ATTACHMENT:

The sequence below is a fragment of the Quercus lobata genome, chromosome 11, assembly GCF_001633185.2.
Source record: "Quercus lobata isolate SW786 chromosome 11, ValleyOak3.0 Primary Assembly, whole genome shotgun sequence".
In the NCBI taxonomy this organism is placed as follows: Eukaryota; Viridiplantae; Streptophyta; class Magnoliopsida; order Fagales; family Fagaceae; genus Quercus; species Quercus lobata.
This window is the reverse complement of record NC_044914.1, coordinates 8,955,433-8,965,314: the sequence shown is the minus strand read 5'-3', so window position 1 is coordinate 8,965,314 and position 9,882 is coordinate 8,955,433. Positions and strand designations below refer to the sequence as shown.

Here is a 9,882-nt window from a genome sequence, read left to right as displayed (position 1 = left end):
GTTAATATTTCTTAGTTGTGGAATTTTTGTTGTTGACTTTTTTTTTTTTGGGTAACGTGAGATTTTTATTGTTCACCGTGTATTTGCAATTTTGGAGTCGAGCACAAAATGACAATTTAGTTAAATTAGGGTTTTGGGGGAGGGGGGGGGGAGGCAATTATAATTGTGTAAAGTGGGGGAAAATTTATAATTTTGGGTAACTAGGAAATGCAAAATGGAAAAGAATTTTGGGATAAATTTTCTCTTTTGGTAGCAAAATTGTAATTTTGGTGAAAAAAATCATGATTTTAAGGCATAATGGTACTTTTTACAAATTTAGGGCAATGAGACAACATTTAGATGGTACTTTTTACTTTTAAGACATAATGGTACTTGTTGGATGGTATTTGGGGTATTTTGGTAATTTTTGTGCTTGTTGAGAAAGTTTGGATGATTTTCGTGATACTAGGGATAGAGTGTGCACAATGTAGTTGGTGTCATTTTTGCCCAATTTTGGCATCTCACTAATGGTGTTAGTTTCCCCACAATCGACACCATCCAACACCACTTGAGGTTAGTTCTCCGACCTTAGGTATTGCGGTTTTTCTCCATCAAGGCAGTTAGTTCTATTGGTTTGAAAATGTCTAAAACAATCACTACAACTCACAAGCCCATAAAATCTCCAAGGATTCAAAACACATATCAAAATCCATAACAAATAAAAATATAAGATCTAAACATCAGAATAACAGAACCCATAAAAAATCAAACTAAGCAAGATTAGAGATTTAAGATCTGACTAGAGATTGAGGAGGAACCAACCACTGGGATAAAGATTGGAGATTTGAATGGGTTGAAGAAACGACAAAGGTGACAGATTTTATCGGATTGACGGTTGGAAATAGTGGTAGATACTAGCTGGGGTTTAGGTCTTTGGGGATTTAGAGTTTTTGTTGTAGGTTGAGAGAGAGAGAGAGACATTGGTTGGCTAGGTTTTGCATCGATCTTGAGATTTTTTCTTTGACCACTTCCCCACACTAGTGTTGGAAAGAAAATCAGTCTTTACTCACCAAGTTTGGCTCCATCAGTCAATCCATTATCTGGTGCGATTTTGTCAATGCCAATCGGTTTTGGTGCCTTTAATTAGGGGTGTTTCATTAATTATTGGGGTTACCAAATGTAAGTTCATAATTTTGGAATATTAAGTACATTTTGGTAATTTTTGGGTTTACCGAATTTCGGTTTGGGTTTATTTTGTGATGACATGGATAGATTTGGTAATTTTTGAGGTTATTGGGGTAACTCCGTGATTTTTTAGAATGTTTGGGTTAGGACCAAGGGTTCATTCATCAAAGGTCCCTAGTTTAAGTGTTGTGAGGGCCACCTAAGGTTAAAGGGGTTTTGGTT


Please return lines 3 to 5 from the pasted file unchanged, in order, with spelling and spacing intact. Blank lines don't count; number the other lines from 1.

In the NCBI taxonomy this organism is placed as follows: Eukaryota; Viridiplantae; Streptophyta; class Magnoliopsida; order Fagales; family Fagaceae; genus Quercus; species Quercus lobata.
This window is the reverse complement of record NC_044914.1, coordinates 8,955,433-8,965,314: the sequence shown is the minus strand read 5'-3', so window position 1 is coordinate 8,965,314 and position 9,882 is coordinate 8,955,433. Positions and strand designations below refer to the sequence as shown.

Here is a 9,882-nt window from a genome sequence, read left to right as displayed (position 1 = left end):